Venerable Fulton Sheen on the meaning of Christmas

Archbishop Fulton Sheen Venerable Fulton Sheen

Venerable Fulton Sheen once said that in order to understand the meaning of Christmas, two philosophies of life must first be considered. 

One philosophy, Sheen said in one of his many television monologues, is that of man who goes to perfection or happiness or God by and through his own efforts. 

It was assumed one would reach happiness by contemplating the gods or by some form of “ascesis and self discipline,” he said. This is the philosophy of Buddhism, Confucianism, Taoism, and the ancient Greeks, he said. 

But this philosophy of life is “not very solid,” Sheen argued. 

The other philosophy to be considered, and the one that Sheen holds to be true, is that of God coming down to man.

“And this is the true valid experience of the soul,” Sheen said. “For the soul responds to something rather than takes the initiative.”

Sheen said that people often make the mistake of thinking that their virtuous acts are what earn God’s love, but he asserted that “that isn’t the way it operates at all.”

“God loved us first,” he said.

Sheen said that every child who reaches the age of six or seven begins to realize their mother loves them. But the mother always loved them, he said, even before they were born. 

Sheen emphasized that religion is “fundamentally a response, rather than an initiative on the part of man.”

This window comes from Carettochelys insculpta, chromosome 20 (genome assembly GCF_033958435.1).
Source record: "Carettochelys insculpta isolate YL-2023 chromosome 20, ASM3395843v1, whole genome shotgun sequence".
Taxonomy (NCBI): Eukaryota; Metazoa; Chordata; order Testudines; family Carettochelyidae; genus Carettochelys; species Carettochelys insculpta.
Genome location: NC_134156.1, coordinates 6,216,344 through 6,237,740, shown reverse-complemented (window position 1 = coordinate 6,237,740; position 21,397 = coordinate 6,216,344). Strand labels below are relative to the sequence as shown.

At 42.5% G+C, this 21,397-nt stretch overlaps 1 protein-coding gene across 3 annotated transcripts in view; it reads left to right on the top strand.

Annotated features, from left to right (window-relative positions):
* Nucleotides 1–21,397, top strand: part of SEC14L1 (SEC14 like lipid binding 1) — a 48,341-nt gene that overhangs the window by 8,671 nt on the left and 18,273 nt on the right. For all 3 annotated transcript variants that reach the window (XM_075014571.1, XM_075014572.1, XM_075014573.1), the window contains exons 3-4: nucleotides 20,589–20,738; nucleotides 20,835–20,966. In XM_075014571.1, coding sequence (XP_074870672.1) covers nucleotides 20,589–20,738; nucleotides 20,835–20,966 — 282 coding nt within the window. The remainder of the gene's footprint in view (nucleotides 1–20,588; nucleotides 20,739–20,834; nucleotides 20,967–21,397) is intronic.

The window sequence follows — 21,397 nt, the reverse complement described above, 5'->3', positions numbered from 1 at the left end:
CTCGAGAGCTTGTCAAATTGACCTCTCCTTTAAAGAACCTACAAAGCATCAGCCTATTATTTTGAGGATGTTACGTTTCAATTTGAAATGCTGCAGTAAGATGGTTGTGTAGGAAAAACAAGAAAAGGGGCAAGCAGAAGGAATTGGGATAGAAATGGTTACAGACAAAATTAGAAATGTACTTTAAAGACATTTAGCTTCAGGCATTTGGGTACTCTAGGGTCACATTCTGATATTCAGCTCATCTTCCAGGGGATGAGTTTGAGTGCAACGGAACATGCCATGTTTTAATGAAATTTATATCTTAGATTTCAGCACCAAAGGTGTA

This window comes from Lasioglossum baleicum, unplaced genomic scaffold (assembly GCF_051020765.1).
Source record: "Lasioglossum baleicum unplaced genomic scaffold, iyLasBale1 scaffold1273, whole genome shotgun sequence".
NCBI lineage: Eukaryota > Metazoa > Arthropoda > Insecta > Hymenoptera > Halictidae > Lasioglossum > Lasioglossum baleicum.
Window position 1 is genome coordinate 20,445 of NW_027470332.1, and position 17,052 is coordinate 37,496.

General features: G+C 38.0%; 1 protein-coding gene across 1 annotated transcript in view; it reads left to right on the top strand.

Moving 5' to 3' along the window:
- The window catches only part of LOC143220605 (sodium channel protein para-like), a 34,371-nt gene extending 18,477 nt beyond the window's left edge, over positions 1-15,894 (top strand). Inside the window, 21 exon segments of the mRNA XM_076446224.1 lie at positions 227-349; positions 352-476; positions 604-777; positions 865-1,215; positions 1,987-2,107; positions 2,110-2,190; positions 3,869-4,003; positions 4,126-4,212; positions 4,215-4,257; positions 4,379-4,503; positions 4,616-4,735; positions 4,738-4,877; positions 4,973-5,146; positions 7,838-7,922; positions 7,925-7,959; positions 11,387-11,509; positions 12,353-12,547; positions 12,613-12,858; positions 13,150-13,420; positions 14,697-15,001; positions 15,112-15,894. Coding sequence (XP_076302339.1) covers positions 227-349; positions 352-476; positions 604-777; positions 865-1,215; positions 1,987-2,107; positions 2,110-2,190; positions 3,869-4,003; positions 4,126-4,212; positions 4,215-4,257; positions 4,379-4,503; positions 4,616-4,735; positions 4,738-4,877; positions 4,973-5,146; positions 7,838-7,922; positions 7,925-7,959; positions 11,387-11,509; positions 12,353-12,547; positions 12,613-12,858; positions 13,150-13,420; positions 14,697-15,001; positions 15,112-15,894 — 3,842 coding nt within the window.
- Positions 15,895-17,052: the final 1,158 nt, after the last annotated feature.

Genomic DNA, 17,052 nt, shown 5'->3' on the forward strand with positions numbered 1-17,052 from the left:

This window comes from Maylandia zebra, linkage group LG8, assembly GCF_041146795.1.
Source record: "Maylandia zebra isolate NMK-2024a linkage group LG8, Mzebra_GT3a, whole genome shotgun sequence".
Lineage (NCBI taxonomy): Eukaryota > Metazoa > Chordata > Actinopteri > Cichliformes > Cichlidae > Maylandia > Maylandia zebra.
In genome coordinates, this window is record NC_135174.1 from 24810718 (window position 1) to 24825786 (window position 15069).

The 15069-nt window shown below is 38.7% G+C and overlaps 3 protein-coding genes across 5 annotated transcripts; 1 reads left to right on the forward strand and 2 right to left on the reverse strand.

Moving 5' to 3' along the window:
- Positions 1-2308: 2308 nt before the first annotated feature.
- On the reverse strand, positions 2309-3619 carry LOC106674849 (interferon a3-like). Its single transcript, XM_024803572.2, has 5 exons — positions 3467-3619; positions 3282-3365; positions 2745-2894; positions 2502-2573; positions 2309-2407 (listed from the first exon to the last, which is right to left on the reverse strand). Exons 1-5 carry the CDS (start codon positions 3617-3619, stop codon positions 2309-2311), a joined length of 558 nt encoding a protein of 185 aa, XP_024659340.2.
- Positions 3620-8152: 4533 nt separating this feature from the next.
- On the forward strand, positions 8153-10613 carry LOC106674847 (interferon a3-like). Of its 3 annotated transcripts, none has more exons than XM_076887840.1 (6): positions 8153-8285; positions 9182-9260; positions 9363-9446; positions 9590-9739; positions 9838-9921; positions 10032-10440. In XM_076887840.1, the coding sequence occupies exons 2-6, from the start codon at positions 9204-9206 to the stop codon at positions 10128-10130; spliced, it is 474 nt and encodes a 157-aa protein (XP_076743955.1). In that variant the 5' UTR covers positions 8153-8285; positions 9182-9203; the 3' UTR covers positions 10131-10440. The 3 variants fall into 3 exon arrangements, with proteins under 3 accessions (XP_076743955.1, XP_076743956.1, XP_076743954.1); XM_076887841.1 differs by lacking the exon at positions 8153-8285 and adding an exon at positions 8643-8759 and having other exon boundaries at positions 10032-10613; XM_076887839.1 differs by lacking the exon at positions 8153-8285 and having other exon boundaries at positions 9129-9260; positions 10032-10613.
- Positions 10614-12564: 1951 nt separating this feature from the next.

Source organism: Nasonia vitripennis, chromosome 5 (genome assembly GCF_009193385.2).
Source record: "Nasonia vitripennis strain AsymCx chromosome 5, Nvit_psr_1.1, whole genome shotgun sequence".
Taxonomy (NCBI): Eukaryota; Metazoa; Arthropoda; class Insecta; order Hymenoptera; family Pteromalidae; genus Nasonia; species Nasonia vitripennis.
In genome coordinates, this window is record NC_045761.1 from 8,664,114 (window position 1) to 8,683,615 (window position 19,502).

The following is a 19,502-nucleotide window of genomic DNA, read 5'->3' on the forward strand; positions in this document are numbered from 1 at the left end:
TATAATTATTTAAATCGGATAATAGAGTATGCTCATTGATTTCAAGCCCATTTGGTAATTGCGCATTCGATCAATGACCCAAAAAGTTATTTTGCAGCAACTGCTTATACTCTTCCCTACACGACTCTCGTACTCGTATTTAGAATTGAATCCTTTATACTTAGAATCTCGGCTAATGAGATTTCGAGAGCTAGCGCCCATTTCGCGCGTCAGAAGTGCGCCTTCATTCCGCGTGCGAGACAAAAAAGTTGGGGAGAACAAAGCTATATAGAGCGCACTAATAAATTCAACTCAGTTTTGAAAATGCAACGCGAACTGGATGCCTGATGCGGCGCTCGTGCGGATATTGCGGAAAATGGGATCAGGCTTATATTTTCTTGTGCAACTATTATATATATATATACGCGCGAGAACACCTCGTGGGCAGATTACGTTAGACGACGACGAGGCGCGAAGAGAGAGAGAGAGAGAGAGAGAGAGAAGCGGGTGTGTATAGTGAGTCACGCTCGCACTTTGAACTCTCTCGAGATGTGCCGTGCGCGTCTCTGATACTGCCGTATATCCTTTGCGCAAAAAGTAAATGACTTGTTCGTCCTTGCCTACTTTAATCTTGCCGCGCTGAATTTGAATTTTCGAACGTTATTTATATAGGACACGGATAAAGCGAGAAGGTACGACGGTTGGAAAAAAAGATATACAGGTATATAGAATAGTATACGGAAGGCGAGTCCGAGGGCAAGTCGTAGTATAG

Sheen explained to the audience that there is a “hierarchy of creation,” starting with chemicals at the bottom, then plants, followed by animals, and man at the top. 

There is a “law” that “runs through the universe,” he said, which states that “nothing ever mounts to a higher level except the higher thing comes down to it.”

Step by step, Sheen explained how each level in the hierarchy of creation can only “live a higher life” if it dies to its lower existence and is in some way brought into communion with the higher being. But for that to happen, Sheen said, the higher being must come down to it. 

The process does not stop at man, Sheen said. A higher life exists above man and that is God.

“If man is ever to be lifted up,” Sheen said, “God, in some way, must come down to man.” 

Sheen gave a picturesque overview of the annunciation of the archangel Gabriel to Mary, and marveled over the mystery of divine omnipotence existing as a babe in the manger.

Sheen ultimately concluded that Christ did not come “to make us nice people.” Instead, he “came to make us new men, to change our natures, because everything else in nature is changed by being lifted up.”

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“Suppose any of us who are just creatures, just men, certainly began to be children of God, so that the divine nature began to pulsate within us; so that we were lifted up by offering our human nature as Mary offered the first human nature; so that we could in a [inaudible] way be united with the divine person; so that his truth with all that great wisdom would begin to flood our mind and that his will and his love would begin to possess us and would begin to impregnate and suffuse itself over every single love that we had. Oh if that ever came to pass and it does come to pass. That would be the meaning of Christmas,” Sheen said.  

In his conclusion, he stated that God came to earth to make us other sons of God, “more than just human beings.”

Those who feel unworthy of God’s love will say that they are a “beast” or “foul” and “dare not be lifted up.”

But Sheen said: “Remember that he was laid in a manger and his companions were beasts. That is our hope, our joy, our peace, our merry Christmas.”

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